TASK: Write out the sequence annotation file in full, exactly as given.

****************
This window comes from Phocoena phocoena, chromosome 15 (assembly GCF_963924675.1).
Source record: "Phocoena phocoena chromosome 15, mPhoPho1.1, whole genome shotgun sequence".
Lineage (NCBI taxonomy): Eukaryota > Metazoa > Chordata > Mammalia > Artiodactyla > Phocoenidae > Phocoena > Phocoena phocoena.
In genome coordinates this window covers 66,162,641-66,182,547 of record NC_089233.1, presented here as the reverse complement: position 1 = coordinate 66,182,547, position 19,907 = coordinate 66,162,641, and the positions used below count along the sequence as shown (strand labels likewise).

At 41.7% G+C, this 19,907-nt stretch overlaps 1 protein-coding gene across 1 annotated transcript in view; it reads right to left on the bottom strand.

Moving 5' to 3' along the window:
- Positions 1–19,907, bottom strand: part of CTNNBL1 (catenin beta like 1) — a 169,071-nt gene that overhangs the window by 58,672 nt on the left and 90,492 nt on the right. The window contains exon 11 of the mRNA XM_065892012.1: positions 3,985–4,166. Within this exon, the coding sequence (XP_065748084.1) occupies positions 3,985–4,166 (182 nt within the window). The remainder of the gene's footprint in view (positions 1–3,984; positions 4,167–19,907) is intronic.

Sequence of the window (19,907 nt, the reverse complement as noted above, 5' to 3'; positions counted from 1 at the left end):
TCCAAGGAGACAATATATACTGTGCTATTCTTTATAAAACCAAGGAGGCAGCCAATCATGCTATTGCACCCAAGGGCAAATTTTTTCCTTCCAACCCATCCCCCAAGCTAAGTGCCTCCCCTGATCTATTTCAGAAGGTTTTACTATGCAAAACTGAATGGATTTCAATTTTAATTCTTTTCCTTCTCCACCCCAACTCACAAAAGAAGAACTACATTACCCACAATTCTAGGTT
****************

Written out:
This window comes from Phocoena phocoena, chromosome 15 (assembly GCF_963924675.1).
Source record: "Phocoena phocoena chromosome 15, mPhoPho1.1, whole genome shotgun sequence".
Lineage (NCBI taxonomy): Eukaryota > Metazoa > Chordata > Mammalia > Artiodactyla > Phocoenidae > Phocoena > Phocoena phocoena.
In genome coordinates this window covers 66,162,641-66,182,547 of record NC_089233.1, presented here as the reverse complement: position 1 = coordinate 66,182,547, position 19,907 = coordinate 66,162,641, and the positions used below count along the sequence as shown (strand labels likewise).

At 41.7% G+C, this 19,907-nt stretch overlaps 1 protein-coding gene across 1 annotated transcript in view; it reads right to left on the bottom strand.

Moving 5' to 3' along the window:
- Positions 1–19,907, bottom strand: part of CTNNBL1 (catenin beta like 1) — a 169,071-nt gene that overhangs the window by 58,672 nt on the left and 90,492 nt on the right. The window contains exon 11 of the mRNA XM_065892012.1: positions 3,985–4,166. Within this exon, the coding sequence (XP_065748084.1) occupies positions 3,985–4,166 (182 nt within the window). The remainder of the gene's footprint in view (positions 1–3,984; positions 4,167–19,907) is intronic.

Sequence of the window (19,907 nt, the reverse complement as noted above, 5' to 3'; positions counted from 1 at the left end):
TCCAAGGAGACAATATATACTGTGCTATTCTTTATAAAACCAAGGAGGCAGCCAATCATGCTATTGCACCCAAGGGCAAATTTTTTCCTTCCAACCCATCCCCCAAGCTAAGTGCCTCCCCTGATCTATTTCAGAAGGTTTTACTATGCAAAACTGAATGGATTTCAATTTTAATTCTTTTCCTTCTCCACCCCAACTCACAAAAGAAGAACTACATTACCCACAATTCTAGGTT